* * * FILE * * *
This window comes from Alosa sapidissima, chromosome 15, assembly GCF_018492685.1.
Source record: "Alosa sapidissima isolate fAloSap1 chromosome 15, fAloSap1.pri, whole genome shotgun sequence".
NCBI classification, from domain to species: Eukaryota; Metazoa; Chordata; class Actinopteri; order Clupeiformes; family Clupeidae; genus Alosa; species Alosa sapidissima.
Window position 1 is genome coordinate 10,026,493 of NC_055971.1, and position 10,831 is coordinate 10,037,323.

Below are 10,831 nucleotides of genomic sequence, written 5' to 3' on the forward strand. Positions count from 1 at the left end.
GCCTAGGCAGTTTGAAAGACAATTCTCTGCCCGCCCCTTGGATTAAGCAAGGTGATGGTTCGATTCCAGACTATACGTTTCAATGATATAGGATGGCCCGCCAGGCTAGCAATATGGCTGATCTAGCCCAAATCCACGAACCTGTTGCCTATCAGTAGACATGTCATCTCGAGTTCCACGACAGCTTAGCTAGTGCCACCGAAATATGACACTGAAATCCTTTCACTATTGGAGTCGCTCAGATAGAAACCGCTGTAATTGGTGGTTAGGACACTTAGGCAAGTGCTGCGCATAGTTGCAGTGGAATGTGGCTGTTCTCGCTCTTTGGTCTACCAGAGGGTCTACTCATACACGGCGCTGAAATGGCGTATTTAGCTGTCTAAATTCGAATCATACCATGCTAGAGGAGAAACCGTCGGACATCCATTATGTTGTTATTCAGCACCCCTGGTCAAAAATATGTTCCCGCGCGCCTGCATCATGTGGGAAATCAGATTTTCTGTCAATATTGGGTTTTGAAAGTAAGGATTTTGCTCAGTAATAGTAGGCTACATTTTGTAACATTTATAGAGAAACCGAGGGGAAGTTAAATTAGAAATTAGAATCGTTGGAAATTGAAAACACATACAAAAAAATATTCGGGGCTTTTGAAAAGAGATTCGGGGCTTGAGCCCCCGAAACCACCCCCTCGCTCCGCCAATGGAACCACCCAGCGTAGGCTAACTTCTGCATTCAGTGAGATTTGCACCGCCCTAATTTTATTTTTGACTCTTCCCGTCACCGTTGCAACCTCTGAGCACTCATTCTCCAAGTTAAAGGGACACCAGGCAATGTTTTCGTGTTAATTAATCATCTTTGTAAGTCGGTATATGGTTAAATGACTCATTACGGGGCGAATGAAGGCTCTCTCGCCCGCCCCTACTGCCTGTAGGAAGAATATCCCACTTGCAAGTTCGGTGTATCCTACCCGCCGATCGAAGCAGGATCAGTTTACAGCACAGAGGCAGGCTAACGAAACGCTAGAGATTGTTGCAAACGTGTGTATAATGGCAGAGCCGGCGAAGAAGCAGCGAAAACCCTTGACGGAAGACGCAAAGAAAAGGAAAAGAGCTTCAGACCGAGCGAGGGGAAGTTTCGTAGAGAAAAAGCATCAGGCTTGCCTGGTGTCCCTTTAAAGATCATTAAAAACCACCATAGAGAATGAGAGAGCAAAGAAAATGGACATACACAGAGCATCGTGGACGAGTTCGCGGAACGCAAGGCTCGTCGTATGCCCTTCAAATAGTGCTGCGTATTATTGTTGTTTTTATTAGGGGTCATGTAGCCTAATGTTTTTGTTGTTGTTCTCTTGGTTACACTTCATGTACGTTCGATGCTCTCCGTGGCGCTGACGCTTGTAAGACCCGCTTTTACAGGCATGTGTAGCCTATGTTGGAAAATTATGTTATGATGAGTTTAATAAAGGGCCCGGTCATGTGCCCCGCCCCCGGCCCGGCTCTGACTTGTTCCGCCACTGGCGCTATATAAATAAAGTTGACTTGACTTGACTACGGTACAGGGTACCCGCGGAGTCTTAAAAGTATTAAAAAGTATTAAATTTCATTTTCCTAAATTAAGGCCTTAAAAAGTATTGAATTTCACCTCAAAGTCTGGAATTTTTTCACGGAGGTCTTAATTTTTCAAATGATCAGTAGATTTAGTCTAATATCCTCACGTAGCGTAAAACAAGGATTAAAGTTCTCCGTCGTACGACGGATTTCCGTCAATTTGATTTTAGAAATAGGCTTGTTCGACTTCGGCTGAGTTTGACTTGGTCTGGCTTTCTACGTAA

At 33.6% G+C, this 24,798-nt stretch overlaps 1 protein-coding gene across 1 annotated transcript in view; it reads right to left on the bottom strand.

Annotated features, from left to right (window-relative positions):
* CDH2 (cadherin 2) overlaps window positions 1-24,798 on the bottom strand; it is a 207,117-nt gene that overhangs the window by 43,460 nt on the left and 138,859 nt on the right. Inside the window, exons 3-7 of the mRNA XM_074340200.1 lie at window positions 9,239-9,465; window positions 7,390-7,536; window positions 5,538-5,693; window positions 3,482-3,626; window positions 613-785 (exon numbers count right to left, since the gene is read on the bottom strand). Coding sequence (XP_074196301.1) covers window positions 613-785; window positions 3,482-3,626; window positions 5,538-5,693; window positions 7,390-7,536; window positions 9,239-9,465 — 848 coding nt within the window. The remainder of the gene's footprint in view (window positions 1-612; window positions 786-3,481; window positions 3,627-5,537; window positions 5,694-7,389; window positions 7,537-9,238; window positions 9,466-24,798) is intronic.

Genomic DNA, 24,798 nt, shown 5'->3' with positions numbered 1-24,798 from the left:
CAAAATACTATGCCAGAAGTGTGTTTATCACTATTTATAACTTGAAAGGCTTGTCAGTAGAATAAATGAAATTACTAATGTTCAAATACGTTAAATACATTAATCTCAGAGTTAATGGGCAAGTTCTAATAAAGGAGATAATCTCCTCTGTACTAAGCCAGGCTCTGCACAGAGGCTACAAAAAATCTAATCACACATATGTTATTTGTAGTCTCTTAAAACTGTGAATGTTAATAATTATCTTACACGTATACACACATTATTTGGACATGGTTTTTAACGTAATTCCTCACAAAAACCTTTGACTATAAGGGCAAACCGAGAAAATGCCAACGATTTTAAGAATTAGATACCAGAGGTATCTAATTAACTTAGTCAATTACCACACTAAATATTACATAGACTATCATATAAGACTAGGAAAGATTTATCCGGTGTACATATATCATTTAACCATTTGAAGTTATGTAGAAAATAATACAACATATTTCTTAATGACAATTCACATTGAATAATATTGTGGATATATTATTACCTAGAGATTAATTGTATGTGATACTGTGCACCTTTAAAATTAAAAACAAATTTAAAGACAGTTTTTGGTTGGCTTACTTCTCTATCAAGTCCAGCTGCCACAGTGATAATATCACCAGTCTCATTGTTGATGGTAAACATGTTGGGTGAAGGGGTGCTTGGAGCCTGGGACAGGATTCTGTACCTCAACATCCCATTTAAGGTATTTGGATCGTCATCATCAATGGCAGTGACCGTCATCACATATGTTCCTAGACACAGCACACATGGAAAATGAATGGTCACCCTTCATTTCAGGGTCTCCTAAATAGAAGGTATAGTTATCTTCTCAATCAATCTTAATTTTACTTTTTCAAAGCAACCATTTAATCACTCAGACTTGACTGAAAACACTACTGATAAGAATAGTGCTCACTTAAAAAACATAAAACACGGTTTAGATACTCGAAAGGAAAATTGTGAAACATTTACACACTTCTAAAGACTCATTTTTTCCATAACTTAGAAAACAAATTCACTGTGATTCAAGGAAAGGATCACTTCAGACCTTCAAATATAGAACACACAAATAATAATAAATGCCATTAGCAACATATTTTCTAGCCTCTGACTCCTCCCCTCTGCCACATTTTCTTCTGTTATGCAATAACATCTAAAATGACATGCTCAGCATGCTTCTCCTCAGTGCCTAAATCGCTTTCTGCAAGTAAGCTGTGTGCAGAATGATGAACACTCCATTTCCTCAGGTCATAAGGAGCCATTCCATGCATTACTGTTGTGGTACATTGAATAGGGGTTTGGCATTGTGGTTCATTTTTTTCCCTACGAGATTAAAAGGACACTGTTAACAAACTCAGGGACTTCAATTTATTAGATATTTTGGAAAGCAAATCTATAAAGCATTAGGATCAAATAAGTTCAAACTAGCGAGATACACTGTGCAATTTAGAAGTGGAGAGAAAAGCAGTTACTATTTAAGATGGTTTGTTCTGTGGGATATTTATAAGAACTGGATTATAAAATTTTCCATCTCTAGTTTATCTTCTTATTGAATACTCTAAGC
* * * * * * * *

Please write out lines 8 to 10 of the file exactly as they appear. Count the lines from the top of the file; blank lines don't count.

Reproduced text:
Annotated features, from left to right (window-relative positions):
* CDH2 (cadherin 2) overlaps window positions 1-24,798 on the bottom strand; it is a 207,117-nt gene that overhangs the window by 43,460 nt on the left and 138,859 nt on the right. Inside the window, exons 3-7 of the mRNA XM_074340200.1 lie at window positions 9,239-9,465; window positions 7,390-7,536; window positions 5,538-5,693; window positions 3,482-3,626; window positions 613-785 (exon numbers count right to left, since the gene is read on the bottom strand). Coding sequence (XP_074196301.1) covers window positions 613-785; window positions 3,482-3,626; window positions 5,538-5,693; window positions 7,390-7,536; window positions 9,239-9,465 — 848 coding nt within the window. The remainder of the gene's footprint in view (window positions 1-612; window positions 786-3,481; window positions 3,627-5,537; window positions 5,694-7,389; window positions 7,537-9,238; window positions 9,466-24,798) is intronic.

Genomic DNA, 24,798 nt, shown 5'->3' with positions numbered 1-24,798 from the left: